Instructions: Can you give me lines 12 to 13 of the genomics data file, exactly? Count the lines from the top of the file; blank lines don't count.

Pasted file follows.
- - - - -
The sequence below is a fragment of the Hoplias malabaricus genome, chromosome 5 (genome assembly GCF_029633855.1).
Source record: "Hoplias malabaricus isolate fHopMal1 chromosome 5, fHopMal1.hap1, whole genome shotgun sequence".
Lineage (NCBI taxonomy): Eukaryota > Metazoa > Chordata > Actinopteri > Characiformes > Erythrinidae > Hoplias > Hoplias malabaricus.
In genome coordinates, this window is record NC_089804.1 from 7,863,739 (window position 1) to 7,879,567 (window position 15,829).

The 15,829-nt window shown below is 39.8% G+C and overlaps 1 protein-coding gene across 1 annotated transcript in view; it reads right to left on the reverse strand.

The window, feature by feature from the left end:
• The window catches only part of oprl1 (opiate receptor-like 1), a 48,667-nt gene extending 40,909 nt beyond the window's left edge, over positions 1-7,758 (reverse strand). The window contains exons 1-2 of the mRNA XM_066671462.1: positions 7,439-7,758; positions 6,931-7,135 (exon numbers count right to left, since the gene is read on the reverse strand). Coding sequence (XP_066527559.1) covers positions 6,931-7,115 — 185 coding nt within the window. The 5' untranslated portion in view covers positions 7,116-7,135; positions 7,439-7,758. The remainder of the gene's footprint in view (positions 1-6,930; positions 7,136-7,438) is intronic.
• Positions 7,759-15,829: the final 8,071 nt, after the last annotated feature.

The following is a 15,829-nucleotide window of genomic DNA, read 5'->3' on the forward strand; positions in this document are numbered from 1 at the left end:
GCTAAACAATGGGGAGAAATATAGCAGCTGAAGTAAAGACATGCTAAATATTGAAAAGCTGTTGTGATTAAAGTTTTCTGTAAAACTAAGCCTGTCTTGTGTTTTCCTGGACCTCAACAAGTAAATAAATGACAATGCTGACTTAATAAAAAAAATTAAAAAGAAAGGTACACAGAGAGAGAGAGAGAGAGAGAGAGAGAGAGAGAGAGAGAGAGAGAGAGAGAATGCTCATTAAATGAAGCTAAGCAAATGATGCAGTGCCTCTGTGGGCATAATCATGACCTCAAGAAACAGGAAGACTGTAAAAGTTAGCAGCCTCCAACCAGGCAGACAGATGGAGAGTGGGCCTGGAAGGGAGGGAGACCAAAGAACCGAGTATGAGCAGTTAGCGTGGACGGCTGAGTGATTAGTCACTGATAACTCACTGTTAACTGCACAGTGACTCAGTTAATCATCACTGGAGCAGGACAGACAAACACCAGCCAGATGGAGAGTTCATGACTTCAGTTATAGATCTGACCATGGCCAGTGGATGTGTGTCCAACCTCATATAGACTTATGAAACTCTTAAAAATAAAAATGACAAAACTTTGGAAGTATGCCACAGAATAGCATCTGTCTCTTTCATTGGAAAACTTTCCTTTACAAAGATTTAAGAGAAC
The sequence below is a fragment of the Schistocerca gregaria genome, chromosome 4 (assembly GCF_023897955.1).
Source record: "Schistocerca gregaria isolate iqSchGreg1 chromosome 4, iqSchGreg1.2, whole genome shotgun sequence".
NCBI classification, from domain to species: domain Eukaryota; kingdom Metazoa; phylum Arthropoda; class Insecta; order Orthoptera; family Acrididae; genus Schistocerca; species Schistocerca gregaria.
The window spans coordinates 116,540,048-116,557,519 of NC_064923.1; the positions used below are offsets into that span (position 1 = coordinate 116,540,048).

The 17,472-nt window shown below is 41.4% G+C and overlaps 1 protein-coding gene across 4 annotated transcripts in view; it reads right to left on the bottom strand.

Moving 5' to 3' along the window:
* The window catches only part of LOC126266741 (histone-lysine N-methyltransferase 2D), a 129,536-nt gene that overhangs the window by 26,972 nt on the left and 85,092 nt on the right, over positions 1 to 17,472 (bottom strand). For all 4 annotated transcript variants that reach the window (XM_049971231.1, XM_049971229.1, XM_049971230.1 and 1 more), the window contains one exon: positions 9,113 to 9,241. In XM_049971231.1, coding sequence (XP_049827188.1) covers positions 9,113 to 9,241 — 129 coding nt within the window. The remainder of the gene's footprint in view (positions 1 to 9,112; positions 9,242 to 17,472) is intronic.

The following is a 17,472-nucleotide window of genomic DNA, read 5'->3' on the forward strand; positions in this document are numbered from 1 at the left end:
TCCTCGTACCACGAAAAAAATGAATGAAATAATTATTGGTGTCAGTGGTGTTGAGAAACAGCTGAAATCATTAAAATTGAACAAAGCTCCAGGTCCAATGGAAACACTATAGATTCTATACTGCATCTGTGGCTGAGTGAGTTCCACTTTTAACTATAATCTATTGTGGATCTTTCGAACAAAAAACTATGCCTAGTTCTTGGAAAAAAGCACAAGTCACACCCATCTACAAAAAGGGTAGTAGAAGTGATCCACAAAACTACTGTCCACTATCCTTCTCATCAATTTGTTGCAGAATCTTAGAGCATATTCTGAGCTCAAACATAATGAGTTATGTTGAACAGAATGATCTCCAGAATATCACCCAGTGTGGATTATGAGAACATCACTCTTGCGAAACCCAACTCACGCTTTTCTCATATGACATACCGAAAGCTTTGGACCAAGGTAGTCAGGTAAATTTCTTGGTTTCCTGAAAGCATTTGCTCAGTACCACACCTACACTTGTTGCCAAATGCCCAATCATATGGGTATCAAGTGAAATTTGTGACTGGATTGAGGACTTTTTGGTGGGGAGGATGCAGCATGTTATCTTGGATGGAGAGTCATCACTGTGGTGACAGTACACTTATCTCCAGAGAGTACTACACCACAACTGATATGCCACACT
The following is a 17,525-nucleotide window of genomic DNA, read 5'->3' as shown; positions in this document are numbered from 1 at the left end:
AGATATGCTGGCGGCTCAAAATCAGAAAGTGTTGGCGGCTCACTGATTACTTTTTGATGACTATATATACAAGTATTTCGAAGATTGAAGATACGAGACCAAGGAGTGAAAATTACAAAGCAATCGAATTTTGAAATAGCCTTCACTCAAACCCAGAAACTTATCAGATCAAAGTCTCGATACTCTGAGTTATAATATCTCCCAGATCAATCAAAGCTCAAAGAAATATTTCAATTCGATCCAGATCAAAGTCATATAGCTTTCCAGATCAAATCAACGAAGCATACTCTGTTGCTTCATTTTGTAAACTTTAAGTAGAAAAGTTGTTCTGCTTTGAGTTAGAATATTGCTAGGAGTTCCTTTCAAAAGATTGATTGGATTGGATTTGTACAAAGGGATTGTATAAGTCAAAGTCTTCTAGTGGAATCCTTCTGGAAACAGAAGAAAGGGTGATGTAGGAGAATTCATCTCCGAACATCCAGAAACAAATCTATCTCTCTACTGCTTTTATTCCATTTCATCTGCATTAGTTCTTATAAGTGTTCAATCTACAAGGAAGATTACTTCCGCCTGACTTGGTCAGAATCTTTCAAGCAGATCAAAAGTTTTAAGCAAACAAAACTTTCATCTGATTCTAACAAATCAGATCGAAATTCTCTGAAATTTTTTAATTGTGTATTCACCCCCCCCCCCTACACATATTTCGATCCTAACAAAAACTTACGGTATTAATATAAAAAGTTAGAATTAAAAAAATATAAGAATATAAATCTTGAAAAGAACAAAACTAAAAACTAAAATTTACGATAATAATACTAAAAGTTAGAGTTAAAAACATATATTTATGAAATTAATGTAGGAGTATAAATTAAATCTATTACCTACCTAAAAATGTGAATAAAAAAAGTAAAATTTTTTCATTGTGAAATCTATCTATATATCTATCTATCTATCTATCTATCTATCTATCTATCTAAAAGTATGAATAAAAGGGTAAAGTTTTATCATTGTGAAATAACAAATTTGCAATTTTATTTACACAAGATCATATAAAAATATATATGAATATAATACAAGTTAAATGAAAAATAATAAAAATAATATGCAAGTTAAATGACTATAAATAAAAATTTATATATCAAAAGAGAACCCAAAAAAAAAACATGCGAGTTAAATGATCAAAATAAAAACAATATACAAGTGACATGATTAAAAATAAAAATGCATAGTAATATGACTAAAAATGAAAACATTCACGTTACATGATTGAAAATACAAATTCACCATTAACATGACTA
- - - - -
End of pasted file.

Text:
Source record: "Schistocerca gregaria isolate iqSchGreg1 chromosome 4, iqSchGreg1.2, whole genome shotgun sequence".
NCBI classification, from domain to species: domain Eukaryota; kingdom Metazoa; phylum Arthropoda; class Insecta; order Orthoptera; family Acrididae; genus Schistocerca; species Schistocerca gregaria.